Originally named Radiant I, before launching as Princess Tanya, and subsequently being renamed as Lady K II, she was built at Austin & Pickersgill, in Sunderland, England, by the shipyard’s owner. Recognising that there was a gap in production at his shipyard, the vessel was commissioned based on a design by Theoharis Stylianou. The yacht was launched from the Sunderland shipyard in 1961.
The core hull is built out of steel and the motor yacht superstructure is made largely of steel. With a width of 8.81 m/28.9 feet Lady K II has a strong presence and a great deal of interior space. A deep draught of 3.6m (11.8ft) limits the number of ports she can visit.
Once described as “The most elegant, sophisticated and wellequipped motor-yacht to ever grace the Oceans”, Lady K II was built in 1961, and completely rebuilt and refitted in 2005, Lady K II redefined anyone’s idea of luxury, opulence and pure indulgence. With a stateof-the-art interactive entertainment system throughout the boat, complete 24/7 high-speed broadband internet access and brandnew water-sports toys, Lady K II offers 18 passengers unparalleled entertainment in a truly sumptuous environment.
One of Lady K II’s most attractive features is the variety of eating areas. For formal dinners, the Main Deck Dining Room provides the perfect setting – the most beautiful French and Italian glassware, crockery, cutlery and linen grace the table, creating a most enjoyable atmosphere, with Baccarat, Limoges, Cristofle and Pratasi just a few of her luxurious brands. The outside banquet table on the Promenade Deck lends itself perfectly to more casual dining. Breakfast and lunch are always enjoyed most with the cool sea breeze floating over the Deck. In the evenings, the Owner’s Private Saloon cannot be matched for its pure opulence and charming character – teak floors, a private bar, wood panelling and a fireplace enable guests to revel in the finer things in life.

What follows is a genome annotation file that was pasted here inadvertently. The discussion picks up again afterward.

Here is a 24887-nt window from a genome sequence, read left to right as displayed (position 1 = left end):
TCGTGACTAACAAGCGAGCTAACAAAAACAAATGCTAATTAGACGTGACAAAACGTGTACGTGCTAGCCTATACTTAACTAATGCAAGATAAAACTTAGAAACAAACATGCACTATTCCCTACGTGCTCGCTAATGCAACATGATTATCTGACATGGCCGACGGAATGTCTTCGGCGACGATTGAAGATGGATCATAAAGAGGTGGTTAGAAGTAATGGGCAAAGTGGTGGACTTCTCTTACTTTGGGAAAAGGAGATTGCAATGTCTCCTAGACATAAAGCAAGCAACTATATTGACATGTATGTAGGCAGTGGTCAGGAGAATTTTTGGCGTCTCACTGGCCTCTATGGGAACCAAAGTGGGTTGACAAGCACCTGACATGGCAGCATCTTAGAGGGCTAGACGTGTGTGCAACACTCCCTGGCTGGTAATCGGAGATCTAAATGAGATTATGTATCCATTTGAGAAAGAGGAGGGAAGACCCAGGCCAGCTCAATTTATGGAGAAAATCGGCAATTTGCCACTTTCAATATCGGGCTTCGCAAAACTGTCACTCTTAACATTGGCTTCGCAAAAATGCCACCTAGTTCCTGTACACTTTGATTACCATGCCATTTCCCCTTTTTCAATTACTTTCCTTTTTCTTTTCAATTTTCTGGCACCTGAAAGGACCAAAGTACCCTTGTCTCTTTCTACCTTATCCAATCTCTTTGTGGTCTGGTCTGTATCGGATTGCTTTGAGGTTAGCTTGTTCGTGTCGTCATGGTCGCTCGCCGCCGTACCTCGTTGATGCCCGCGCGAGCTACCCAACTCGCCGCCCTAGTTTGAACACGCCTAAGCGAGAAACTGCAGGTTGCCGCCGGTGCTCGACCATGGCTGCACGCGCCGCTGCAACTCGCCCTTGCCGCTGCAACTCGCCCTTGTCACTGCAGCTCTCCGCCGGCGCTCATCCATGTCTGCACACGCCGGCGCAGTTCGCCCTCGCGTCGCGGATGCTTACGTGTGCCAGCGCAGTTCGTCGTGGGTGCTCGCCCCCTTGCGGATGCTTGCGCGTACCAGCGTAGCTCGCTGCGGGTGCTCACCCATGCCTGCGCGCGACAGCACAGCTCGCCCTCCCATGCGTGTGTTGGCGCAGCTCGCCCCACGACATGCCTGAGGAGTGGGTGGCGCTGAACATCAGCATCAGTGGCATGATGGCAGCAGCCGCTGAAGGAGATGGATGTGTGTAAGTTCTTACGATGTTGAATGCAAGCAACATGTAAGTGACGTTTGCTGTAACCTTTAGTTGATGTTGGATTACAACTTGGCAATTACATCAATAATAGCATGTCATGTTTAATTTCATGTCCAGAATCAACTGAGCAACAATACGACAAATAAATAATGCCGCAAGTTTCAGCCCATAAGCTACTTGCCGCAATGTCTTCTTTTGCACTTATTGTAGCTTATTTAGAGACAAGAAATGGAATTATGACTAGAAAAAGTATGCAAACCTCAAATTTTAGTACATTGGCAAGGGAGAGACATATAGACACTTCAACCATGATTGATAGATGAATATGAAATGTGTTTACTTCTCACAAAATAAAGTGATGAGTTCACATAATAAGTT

This great classic motorboat has arrived back in the UK after a long period abroad. She was still being chartered in 2005 but fell into disrepair a short time later, stranded in Monaco with no fuel. She was repossessed by a bank and towed to Marseilles where she was mothballed for five years while a new owner was sought. Regs-for-Ships eventually contacted Allan Foot at Solent Refit, who recognised the potential of the vessel and was able to find the yacht a new owner and broker the sale.
There were many rumours at Marseilles of extensive issues with the boat, including a cracked engine block, damaged pistons, seized sea valves, thin hill plating, and more. However, Solent Refit were sure that the rumours were exaggerated and advised the potential owner that they believed this to be the case. An independent survey confirmed that their initial assessment was absolutely correct.
After careful consideration, the decision was made to purchase the vessel and return her to her former splendour. The next stage of the operation was the preparation of the ship for sea, so Lady K II was drydocked in Marseilles at great expense. Allan Foot and his ten-strong engineering team from Solent Refit then went to work. 25 sea valves were cleaned and reinstalled within five days, the engines were reassembled and started with little difficulty, and generators and other equipment were brought back to life. The preparation included careful planning to account for weather on the journey.
A comprehensive set of up-to-date safety equipment was installed throughout the vessel and winches, anchors, and support lifeboats made ready. Regs-for-ships joined the Solent Refit crew for the voyage from Marseilles to Southampton Water. They were invaluable in assisting with the new registration and completion of required documentation. Lady K II slipped lines on September 8th and arrived at Solent Refit’s new deepwater pontoon on the 18th. The voyage went according to plan and the ship behaved well in all the conditions across the Mediterranean and Bay of Biscay.
The only diversion was to assist recovery of several Moroccans, who had set off from the Moroccan coast in a small boat bound for Gibraltar, who had then drifted well out onto the Atlantic. They were recovered and transferred to Spanish authorities off Gibraltar.